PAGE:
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A coalition group from the UK's health sector has called on both the UK and EU to ensure the protection of patients and public health when considering the future relationship of the regions post-Brexit.
A coalition group that includes the National Health Service (NHS), the pharma, and biotech industries has asked that both the United Kingdom and the European Union (EU) make sure that patients and public health are protected in the future relationship of the regions post-Brexit, it has been announced in a Nov. 19, 2018 press statement.
Currently, despite references to a cooperative approach to ‘health security’, there is no specific guarantee in the draft political declaration of how patients will be protected in terms of medicines safety, public health disasters, and infectious disease control, once the UK leaves the EU. As a result, the UK’s health sector coalition has stated that the current systems in place, which align the patient safety for those in UK and EU, are in jeopardy.
To ensure that patients can continue to benefit from the cooperation that the UK and EU have at the moment, the coalition has requested that the final political declaration on the future relationship between the UK and the EU contains the following: specific reference to the importance of cooperating on the regulation of medicines; clear indication that there will be cooperation on protecting citizens from infectious disease and counterfeit medicines; and clear indication that there will be closer collaboration on science and innovation.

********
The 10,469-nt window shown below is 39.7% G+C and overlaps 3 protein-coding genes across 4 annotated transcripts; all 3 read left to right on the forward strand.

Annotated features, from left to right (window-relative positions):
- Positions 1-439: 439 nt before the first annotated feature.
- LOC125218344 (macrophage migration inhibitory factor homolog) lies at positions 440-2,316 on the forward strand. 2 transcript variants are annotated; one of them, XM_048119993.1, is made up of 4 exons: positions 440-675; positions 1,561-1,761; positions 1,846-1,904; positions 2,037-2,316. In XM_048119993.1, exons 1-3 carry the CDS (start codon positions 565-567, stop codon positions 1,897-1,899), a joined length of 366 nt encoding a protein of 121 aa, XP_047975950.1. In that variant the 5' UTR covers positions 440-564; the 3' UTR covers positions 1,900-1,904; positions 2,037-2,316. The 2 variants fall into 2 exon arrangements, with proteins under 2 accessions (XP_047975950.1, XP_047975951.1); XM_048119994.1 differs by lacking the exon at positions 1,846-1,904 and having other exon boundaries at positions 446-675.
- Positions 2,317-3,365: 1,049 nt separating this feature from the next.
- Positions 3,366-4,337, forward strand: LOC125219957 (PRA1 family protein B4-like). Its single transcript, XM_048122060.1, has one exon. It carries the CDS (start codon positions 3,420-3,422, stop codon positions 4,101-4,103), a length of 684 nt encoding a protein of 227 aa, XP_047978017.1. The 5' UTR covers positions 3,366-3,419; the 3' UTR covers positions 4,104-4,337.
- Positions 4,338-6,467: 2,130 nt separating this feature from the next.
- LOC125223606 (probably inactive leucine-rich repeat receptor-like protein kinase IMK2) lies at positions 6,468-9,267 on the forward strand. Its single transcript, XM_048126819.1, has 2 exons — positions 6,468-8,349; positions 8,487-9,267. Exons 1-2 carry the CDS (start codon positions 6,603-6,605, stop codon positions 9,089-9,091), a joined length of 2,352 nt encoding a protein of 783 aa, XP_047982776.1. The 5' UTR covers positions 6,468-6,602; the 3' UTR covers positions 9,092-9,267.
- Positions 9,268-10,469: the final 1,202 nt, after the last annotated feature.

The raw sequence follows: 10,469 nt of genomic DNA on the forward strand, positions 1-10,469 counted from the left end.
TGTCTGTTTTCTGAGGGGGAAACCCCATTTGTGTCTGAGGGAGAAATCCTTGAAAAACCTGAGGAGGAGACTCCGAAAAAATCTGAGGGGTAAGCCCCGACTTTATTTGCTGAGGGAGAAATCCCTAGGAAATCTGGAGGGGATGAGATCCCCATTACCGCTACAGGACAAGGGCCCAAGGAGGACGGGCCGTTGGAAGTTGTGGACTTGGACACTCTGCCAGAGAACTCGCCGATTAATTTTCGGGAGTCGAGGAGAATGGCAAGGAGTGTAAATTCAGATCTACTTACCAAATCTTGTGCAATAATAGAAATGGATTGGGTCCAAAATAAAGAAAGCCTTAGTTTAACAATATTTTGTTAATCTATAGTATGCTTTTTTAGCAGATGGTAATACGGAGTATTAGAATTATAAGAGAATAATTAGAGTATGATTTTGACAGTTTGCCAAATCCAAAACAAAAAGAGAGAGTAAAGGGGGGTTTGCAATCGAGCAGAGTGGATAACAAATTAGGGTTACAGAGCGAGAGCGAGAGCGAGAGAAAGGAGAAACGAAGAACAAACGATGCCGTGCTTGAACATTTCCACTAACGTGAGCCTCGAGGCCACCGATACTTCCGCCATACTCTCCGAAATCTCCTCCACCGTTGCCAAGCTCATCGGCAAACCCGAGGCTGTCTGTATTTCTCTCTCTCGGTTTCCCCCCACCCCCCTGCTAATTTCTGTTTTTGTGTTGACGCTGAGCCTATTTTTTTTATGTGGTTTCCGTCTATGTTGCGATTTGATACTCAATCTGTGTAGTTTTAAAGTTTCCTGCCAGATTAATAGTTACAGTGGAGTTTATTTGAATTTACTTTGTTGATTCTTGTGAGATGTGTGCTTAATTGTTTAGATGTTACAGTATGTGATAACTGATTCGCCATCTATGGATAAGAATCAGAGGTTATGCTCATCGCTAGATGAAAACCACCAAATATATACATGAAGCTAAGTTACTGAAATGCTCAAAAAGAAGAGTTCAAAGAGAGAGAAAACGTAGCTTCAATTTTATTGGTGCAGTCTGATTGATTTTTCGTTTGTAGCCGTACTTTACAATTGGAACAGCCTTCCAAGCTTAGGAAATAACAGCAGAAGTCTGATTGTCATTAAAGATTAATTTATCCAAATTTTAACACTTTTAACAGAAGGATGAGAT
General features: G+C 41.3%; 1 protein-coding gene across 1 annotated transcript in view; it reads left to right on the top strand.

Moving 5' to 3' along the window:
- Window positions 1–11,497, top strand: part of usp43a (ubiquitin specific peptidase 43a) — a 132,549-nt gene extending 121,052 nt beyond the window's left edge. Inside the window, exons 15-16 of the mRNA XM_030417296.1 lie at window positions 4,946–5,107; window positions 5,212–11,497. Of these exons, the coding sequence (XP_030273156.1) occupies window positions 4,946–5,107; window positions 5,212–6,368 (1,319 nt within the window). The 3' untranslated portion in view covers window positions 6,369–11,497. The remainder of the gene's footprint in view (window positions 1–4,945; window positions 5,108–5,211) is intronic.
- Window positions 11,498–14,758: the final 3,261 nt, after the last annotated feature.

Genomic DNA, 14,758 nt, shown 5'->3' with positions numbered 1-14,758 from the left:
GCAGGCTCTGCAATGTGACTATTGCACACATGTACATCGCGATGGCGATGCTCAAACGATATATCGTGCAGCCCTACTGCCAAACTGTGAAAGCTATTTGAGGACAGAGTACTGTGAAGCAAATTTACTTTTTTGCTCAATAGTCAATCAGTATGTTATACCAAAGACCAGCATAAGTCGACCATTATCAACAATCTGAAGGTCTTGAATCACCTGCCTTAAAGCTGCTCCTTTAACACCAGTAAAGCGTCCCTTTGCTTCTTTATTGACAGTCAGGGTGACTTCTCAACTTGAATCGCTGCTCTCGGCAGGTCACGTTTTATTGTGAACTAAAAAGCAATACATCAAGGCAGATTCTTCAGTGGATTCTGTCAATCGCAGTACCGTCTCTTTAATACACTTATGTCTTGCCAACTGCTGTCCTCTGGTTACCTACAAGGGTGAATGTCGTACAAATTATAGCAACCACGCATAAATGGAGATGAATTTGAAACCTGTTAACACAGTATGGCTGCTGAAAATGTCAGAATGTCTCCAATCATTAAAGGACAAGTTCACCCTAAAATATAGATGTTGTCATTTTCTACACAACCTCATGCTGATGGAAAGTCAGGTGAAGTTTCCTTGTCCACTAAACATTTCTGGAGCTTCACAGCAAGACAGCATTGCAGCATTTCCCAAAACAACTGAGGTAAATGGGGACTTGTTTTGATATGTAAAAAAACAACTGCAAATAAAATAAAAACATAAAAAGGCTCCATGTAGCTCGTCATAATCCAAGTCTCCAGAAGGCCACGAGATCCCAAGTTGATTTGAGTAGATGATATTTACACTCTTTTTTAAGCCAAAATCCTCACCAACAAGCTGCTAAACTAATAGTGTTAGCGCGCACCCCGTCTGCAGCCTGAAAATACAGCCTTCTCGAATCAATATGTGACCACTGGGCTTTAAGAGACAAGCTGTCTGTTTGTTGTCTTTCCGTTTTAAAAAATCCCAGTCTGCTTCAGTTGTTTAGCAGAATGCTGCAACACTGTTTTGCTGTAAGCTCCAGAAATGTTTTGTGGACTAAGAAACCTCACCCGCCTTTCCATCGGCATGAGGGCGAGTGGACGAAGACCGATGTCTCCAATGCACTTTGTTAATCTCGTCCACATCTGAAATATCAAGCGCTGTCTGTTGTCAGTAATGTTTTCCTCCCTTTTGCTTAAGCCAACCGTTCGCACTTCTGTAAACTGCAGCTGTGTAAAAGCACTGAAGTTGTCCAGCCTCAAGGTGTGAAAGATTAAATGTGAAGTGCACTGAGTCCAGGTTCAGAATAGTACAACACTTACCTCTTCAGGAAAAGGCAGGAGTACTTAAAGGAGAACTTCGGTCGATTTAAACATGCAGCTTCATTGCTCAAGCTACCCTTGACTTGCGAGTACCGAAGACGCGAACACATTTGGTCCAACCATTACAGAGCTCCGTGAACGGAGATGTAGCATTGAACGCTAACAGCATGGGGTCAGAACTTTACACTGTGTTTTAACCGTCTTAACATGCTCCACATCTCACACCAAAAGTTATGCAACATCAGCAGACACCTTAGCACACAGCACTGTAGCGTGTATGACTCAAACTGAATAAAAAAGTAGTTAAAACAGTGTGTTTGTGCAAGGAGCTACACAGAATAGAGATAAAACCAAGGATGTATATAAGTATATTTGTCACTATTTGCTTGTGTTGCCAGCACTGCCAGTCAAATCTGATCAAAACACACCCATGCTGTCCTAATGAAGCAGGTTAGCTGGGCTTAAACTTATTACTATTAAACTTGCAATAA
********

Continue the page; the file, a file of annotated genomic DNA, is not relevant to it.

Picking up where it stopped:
“Brexit negotiators have an opportunity to take decisions today which will protect patients in the future,” said chief executive of the Association of the British Pharmaceutical Industry (ABPI), Mike Thompson, in the release. “While there are positives in the political declaration, the detail is missing. We are asking government to give explicit commitments on issues of public health and medicines safety which we think is the minimum that patients across Europe should expect.”
“The draft political declaration has missed an opportunity to prioritize patients across Europe and the UK,” added Steve Bates, CEO of the UK BioIndustry Association (BIA). “It is vital that patients are included in the next political declaration and are a priority for discussions to ensure public health and patient safety are not negatively affected by Brexit-both day one post-Brexit and in the future.”
“We understand that there is still much detail to be worked out on the future relationship between the UK and the EU, and we are pleased that the withdrawal agreement preserves key safeguards for patients during the implementation period,” commented Niall Dickson, chief executive of the NHS Confederation, which represents organizations across the healthcare sector. “But we need assurances from the UK and the EU authorities that they will put patients first as they negotiate details of the long-term relationship.
“That means putting some specific but non-controversial commitments in the political declaration, which make clear that surveillance systems which protect patients will be retained, that we will continue to collaborate on public health to control epidemics and manage infectious diseases, and that we align the regulation of medicines and medical devices.
“These ambitions were reflected in the UK government’s white paper on the UK-EU future relationship and are consistent with the commitment made in the draft political declaration to maintain co-operation on health security, but they need to be spelt out.”